ZUCKMAN:  In a way though, war is a policy decision and politics is about making the decision of what to do.  I think the country went along with this for a long time and now everyone is trying to figure out what‘s the best way to go.  But I don‘t think that Democrats in particular are being black and white on this issue. 

A number of them have gone to Iraq and come back and have had mixed messages.  I have seen some progress but this government is terrible.  So I don‘t think it is clear what is going to happen on Capitol Hill in September. 

KORNBLUT:  I have to agree.  Democrats learned the lesson before of being afraid to talk about this war before the vote, and again in 2004.  They are not going to make that mistake now.  They are going to embrace talking about it.  Their standard line is support the troops, bring them home. 

BARNICLE:  Next up, right now, assessing the surge.  Today, President Bush said his military strategy is showing some progress in Iraq.  And even Senator Hillary Clinton said the change in tactics has been working in some areas.  But seven members of the 82nd Airborne in Iraq wrote in the “New York Times” op ed on Sunday that talk of the surge‘s success is more spin than anything else. 

Is the surge really working?  Actually, the question ought to be, with regard to Senator Clinton—and we‘ll start downtown with you, Anne, the flying Melendez (ph) would have difficulty competing with Senator Clinton‘s tight rope act on this war.  How does this play?  The surge is working part time, in certain areas.  But we‘ve got to get out because the whole war is terrible.  

KORNBLUT:  I think what‘s interesting is it‘s not just Senator Clinton.  Obama said the same thing today.  A number of Democrats actually agree.  This is becoming one of their talking points, that there are aspects of the surge that are working.  It is important for them to say this before September, when General Petraeus is going to come back with his report, which, by all accounts, will say some aspects of the surge are working. 

So, what we hear her and Obama both saying is, sure, of course, you pour 30,000 new troops in, they can secure an area.  What is failing is the political aspect here.  That‘s why have to get out, because we‘re basically holding down a civil war.  That is not our job.  They need to get their country together and to make the politics work.  So they are all kind of at this point walking that same tight rope. 

ALLEN:  We should not—we should not separate these two ideas, getting rid of the Maliki and the surge success the Democrats are talking about.  They‘re two parts of the same issue.  Some of the benchmarks for Iraq are military.  Some of them are political.  Some of them are economic.  I think we‘re going to see a Petraeus report that likely shows some surge success, as you could tell from both Democratic and Republican comments, and very little political success.  So you see the Democrats pivoting toward the political issue.

BARNICLE:  We‘re going to be right back with our round table.  You‘re watching HARDBALL, only on MSNBC.


BARNICLE:  We‘re back with Anne Kornblut of the “Washington Post,” Jill Zuckman of the “Chicago Tribune” and Jonathan Allen of “Congressional Quarterly.”  All right, Anne, Michael Vick, the doghouse.  Atlanta Falcons quarter back Michael Vick has agreed to plead guilty in a dog fighting and gambling ring and could face up to three years in prison. 

Everybody loves dogs.  I‘m sort of semi-surprised at the wave of anger toward not only Michael Vick but the NFL as a result of this.  Are you? 

KORNBLUT:  No.  As a proud owner of a schnoodle myself, I can tell you any dog owner out there; this is just horrifying.  And newspapers I worked at in the past, you know that newspapers fly off the stands when there‘s an animal on the front.  People feel more strongly about this even sometimes than other people.  It‘s really a touch button issue.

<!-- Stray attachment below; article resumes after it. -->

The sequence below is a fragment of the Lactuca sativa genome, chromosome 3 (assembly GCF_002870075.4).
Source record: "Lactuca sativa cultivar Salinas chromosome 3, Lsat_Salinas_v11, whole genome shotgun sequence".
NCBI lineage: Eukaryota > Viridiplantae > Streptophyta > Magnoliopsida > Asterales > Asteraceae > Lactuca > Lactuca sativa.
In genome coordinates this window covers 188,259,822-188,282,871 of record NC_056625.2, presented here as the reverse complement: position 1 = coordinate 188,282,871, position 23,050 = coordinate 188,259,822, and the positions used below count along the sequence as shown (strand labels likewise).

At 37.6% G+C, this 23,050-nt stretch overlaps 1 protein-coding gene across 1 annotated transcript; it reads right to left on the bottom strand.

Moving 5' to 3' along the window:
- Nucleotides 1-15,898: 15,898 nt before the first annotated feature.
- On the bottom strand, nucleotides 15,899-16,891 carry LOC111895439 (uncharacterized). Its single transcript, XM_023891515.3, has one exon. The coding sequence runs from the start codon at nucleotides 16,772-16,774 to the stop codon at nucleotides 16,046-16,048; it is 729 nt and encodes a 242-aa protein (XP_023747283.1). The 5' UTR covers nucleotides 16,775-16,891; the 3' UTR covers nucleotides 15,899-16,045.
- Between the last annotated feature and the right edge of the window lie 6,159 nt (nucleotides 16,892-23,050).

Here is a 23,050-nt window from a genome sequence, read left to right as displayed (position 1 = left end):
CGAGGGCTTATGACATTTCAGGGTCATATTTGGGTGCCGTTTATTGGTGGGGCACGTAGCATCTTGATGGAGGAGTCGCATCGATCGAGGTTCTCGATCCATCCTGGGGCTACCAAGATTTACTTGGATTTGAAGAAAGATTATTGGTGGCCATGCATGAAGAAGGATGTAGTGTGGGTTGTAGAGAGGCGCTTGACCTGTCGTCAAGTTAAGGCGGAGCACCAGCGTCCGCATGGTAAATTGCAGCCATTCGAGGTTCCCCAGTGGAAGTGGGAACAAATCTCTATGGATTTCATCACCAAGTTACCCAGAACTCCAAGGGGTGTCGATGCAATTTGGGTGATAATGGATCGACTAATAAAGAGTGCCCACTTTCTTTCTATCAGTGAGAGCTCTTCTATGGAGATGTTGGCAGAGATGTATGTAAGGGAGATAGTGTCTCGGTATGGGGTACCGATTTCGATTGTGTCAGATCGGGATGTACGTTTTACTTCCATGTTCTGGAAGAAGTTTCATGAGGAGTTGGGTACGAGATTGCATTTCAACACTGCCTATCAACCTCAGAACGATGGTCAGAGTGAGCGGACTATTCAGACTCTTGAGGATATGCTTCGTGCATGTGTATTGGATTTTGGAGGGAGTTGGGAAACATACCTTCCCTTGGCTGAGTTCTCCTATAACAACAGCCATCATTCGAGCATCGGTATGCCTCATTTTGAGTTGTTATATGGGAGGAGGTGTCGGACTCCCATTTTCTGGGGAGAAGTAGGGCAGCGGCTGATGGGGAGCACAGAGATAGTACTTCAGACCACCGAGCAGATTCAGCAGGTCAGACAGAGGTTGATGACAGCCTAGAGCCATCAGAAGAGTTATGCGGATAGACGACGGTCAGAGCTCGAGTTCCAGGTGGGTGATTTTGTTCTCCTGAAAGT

BARNICLE:  Anne, what kind of dog do you have? 

KORNBLUT:  He‘s a schnoodle, a schnauzer/poodle mix named Oscar. 


BARNICLE:  It sounds like something that Entemanns would make, a schnoodle.  You know, I want to talk to all of you about the culture of sports today.  These young athletes, they have all of this money and time on their hands when they‘re not playing.  They are addicted to competition, some of them to gambling.  What do you think is going out there with kids who look at this stuff, who look at these guys? 

ZUCKMAN:  I just can‘t imagine growing up in public housing like he did, getting this huge payday when he is so incredibly young and potentially going out there and not having any guidance.  That‘s not to excuse any of this.  But I think there are problems in professional sports with such young people getting so much money right away. 

ALLEN:  Some of these problems happen long before they get the money.  A lot of them start in college and you see it go on and on.  Michael Vick has been around the block.  He should know better than this.  He has been exposed to this a long time now.  I just want to tell you with this whole thing, I don‘t know if they should ban him or not, but I smell another remake of “The Longest Yard” and this time I am definitely betting on the inmates. 

BARNICLE:  Absolutely, with Vick in the back field for them.  Anne, you know, you‘re absolutely right.  I mean, you put something on page one about a dog being saved or a cat being saved, people go crazy.  They read it like nothing else.  They email it all around.  And yet, I can‘t help but thinking there was a National Football League player Ray Lewis, who was complicit—obstruction of justice.  Two people died at a Super Bowl a couple of years ago and there was nowhere near the outrage. 

KORNBLUT:  It‘s a remarkable contrast.  It‘s true.  It happens all the time.  I don‘t know how to explain it.  There‘s a reason there is a whole Animal Planet channel.  It‘s a very emotional thing for people.

BARNICLE:  Anne Kornblut, Jill Zuckman, Jonathan Allen, thanks very much.  Right now it‘s time for “TUCKER.”